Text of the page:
What, then, were these unusual and extraordinary occurrences that did not rule out a work of God? In the second category Edwards begins to answer this question. Effects on the bodies of people, such as tears, trembling, groans, faintings, and other ‘agonies of body’ could not be used one way or the other to judge if a work was from God or not. Edwards seems to be ambivalent about such things ‘because the Scripture nowhere gives us any such rule’ for testing in this area. Moreover, Edwards asks if anyone could be ‘so foolish as from hence to ague that in whomsoever these things appear, their convictions are not from the Spirit of God?’ But Edwards builds into his argument the use of reason and experience. There is no ‘need of express scripture for every external, accidental manifestation of the inward motion of the mind,’ and, citing the example of the jailer in Acts 16, there is general reason to believe that such effects on the body do accompany the work of the Spirit. (Marks: 93)

In a later heading of things that do not rule out a work of God, Edwards adds mental effects to physical effects. Great impressions on the imagination are not an evidence against the work of the Spirit of God. Defining the idea of imagination is extremely difficult, as is understanding the use of the term in the writings of Edwards. Lee refers to the definition that Edwards gives in The Religious Affections, and he carefully distinguishes old and modern uses of the word. He also suggests that the language Edwards used could not really express his actual thinking clearly. (Lee 2000: 126, 127) This has been noted in a growing number of academic reflections on the nature of language and imagination in the thought of Edwards. Within the limits of Christian orthodoxy Edwards, perhaps prefiguring the work of Coleridge, tried to move beyond his Puritan context to describe the limitless truth of God’s work in the lives of Christian individuals. (Piggin and Cook: 407) The Christian imagination, or, perhaps more accurately God’s use of human imagination, was one area for Edwards to use, develop and explore in his explanations of pastoral work in times of revival.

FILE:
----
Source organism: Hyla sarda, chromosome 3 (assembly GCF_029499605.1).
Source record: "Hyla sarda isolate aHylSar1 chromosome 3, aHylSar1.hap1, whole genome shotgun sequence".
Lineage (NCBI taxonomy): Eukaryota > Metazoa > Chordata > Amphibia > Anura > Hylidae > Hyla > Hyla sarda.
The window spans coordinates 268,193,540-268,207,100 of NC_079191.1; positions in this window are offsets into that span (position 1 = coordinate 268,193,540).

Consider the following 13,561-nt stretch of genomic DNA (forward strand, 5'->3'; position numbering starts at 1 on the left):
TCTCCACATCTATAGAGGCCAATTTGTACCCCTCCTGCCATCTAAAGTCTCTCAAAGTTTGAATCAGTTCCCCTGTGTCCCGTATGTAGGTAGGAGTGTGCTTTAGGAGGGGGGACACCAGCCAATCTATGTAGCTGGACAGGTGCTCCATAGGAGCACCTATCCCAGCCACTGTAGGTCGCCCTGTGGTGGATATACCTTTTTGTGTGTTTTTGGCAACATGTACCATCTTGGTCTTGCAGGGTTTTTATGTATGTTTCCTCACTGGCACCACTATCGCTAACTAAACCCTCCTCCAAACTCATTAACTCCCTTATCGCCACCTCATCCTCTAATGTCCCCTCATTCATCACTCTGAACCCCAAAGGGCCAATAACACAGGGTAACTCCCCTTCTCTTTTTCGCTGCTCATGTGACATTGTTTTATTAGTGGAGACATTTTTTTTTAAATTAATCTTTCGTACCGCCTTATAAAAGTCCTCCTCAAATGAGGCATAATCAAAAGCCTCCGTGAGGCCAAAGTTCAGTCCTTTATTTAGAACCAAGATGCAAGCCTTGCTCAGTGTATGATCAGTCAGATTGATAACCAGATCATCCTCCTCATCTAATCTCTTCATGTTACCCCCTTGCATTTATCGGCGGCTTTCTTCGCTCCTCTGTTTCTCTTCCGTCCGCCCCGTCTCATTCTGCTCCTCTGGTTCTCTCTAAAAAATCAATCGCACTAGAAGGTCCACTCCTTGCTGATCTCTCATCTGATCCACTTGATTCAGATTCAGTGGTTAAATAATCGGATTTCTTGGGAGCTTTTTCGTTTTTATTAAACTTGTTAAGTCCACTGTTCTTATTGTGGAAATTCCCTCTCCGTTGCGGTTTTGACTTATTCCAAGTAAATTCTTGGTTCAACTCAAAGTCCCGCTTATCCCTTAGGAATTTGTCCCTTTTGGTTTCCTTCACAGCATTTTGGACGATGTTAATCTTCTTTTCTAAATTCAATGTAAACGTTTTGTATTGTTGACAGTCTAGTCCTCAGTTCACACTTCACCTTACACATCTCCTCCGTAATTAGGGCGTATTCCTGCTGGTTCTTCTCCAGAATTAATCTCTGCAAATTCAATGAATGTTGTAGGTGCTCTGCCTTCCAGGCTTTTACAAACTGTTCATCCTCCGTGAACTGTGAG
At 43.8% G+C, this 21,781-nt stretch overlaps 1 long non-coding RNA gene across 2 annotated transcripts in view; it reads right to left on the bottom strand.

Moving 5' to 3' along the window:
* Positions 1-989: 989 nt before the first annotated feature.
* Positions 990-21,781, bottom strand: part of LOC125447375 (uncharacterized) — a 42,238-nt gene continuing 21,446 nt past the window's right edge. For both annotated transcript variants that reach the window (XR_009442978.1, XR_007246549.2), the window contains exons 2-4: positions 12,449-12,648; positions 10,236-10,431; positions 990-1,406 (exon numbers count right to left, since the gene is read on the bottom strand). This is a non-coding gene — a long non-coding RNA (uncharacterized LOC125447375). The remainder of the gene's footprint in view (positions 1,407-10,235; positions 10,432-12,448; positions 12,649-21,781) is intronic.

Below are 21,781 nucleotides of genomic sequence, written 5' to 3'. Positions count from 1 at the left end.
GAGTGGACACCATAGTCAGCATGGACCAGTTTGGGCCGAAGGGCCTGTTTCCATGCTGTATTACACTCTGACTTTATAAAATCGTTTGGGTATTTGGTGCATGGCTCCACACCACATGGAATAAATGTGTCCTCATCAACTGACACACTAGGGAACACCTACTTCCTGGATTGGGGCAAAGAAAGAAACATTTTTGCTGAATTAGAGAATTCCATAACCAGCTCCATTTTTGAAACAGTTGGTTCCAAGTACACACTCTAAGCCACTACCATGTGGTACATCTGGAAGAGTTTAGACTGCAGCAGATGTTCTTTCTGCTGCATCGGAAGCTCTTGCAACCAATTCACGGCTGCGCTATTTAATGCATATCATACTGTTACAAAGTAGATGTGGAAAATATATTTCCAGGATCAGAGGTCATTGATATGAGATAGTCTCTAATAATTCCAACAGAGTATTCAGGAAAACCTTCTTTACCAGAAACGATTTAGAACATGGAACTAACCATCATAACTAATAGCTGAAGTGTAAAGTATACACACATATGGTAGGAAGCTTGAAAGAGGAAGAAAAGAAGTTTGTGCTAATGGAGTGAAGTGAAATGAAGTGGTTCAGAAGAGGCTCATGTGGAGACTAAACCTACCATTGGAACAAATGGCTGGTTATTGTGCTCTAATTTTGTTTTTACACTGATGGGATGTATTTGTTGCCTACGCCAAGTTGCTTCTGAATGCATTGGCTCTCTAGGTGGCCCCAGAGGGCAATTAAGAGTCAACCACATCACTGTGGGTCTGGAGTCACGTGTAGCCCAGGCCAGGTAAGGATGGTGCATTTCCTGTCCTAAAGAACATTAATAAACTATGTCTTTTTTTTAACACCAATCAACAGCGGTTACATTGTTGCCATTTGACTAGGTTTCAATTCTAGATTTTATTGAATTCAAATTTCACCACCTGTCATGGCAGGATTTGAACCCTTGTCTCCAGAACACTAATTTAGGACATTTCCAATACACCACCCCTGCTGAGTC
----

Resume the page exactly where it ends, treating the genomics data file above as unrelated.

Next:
Experience and imagination were important for Edwards. Indeed Edwards makes an appeal to the experience of human nature in this regard: ‘we cannot think of things invisible without a degree of imagination.’ (Marks: 96) While Edwards recognized the difference between ‘that which is imaginary and that which is intellectual and spiritual,’ he made the astonishing claim that it appeared to him manifest ‘in many instances with which I have been acquainted, that God has really made use of this faculty to truly divine purposes; especially in some that are more ignorant.’ (Marks: 96) This one sentence opens up the complexity of Edwards and his thinking about God’s action in the world, and human experience of that action. How does Edwards understand spirituality when he thinks of it in distinction to imagination and in conjunction with ‘that which is intellectual’? How comprehensive must the sovereignty of God be for Edwards, when God can use imagination to reach those who do not or cannot understand the ‘ordinary’ word of God?